Volkswagen announced it will stop worldwide production of the iconic Beetle by summer 2019. The move comes as the auto market continues its march toward SUVs and crossover vehicles.
The company sold roughly 15,000 Beetles in the US in 2017, a dramatic fall from the more than 420,000 units sold at the peak of its popularity in the late 1960s.
Volkswagen sold its most Beetles in the US in 1968, when it appeared as a race car named "Herbie" in the Disney movie, "The Love Bug."
Volkswagen will stop making its iconic Beetle after nearly seven decades on the market, the German automaker announced Thursday.
The first Beetles rolled off production lines in 1938. Their increasing popularity in the US in the 1960s prompted Volkswagen to build its first manufacturing plant in North America in order to meet the demand. That plant located in the state of Puebla, Mexico, is expected to make its last Beetle in July 2019.
The move comes as the market continues its shift toward SUVs and crossover vehicles.
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“The loss of the Beetle after three generations, over nearly seven decades, will evoke a host of emotions from the Beetle’s many devoted fans,”said Volkswagen US CEO Hinrich J. Woebcken in a statement.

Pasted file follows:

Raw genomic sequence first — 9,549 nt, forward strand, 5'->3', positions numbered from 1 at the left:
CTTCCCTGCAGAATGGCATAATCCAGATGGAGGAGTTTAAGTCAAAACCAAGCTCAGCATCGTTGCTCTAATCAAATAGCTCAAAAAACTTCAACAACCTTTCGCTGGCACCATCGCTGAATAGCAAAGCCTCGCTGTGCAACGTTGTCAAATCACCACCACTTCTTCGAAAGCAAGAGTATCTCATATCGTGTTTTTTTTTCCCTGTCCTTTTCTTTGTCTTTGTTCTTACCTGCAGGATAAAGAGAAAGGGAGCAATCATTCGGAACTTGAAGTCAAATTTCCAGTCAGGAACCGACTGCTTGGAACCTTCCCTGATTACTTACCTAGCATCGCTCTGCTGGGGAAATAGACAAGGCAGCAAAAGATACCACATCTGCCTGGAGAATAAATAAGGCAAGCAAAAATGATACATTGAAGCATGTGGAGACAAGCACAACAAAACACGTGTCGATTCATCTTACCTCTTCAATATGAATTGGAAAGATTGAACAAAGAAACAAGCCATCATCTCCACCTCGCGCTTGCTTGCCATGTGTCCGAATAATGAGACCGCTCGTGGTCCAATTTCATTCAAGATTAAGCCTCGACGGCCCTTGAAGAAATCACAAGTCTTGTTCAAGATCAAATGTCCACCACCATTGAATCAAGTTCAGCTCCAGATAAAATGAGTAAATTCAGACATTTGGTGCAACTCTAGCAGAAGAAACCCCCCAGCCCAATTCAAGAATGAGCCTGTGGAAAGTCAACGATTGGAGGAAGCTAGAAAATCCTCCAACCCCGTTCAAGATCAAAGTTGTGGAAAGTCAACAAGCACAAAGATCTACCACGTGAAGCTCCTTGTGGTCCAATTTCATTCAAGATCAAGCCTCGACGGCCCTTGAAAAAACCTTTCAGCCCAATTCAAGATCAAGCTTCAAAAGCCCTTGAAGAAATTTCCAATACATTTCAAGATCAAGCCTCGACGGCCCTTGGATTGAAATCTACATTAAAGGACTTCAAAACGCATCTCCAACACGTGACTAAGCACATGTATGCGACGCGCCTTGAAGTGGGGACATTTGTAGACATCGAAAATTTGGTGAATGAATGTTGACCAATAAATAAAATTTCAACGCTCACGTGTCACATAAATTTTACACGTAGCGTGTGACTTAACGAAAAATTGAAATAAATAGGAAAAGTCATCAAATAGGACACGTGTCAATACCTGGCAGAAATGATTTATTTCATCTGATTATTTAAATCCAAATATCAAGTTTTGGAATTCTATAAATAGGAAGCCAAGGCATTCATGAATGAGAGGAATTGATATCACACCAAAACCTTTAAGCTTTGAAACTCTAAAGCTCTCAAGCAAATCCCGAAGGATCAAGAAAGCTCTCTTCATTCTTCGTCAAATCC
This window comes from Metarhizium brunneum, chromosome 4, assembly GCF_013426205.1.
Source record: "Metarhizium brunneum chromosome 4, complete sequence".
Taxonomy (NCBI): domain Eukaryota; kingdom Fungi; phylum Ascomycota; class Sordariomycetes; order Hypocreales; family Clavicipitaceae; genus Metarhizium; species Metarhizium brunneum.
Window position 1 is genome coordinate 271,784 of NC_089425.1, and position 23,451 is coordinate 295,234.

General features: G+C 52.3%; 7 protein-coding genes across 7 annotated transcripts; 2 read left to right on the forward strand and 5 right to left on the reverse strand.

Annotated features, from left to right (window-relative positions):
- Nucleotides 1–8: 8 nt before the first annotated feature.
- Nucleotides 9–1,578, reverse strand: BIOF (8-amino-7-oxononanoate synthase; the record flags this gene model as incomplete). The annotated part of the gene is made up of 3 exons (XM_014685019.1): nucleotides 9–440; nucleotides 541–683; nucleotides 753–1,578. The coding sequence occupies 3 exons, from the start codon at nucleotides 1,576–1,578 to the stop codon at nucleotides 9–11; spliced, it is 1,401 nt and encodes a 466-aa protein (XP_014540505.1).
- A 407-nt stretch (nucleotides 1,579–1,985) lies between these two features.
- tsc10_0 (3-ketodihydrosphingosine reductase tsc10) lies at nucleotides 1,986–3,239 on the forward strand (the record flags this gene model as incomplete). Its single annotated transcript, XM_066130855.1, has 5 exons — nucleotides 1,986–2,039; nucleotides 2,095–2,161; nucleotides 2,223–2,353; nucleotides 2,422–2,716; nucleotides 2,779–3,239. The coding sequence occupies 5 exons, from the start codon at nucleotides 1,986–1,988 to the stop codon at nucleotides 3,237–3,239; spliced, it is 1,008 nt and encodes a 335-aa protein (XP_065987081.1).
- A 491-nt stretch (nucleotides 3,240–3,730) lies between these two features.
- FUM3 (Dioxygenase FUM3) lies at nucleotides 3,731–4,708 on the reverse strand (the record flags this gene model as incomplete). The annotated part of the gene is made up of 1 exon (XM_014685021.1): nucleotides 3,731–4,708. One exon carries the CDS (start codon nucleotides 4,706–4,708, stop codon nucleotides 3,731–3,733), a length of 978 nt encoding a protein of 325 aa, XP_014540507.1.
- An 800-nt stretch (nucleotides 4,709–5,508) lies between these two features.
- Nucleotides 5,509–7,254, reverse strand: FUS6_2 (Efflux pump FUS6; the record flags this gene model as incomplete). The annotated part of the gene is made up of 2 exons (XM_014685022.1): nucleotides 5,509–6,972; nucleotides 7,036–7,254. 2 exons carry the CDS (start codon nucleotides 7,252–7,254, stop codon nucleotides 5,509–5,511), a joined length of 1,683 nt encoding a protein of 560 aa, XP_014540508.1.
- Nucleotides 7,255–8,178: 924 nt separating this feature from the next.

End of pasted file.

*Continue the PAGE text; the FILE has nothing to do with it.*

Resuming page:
Over the years, the Beetle became something of a cultural icon. It's perhaps most widely recognized for its role as a racing car named “Herbie” in the 1968 Disney film “The Love Bug.” Volkswagen sold about 423,000 Beetles in the US that year.
Volkswagen sold roughly 15,000 Beetles in US in 2017, a signal of its diminishing audience. Independent auto analyst John Wolkonowicz told the Los Angeles Times the current-generation Beetles mostly appealed to middle-aged women.
They "bought them, enjoyed them, and they're on to something else. Younger people don't know what the point is," he said.
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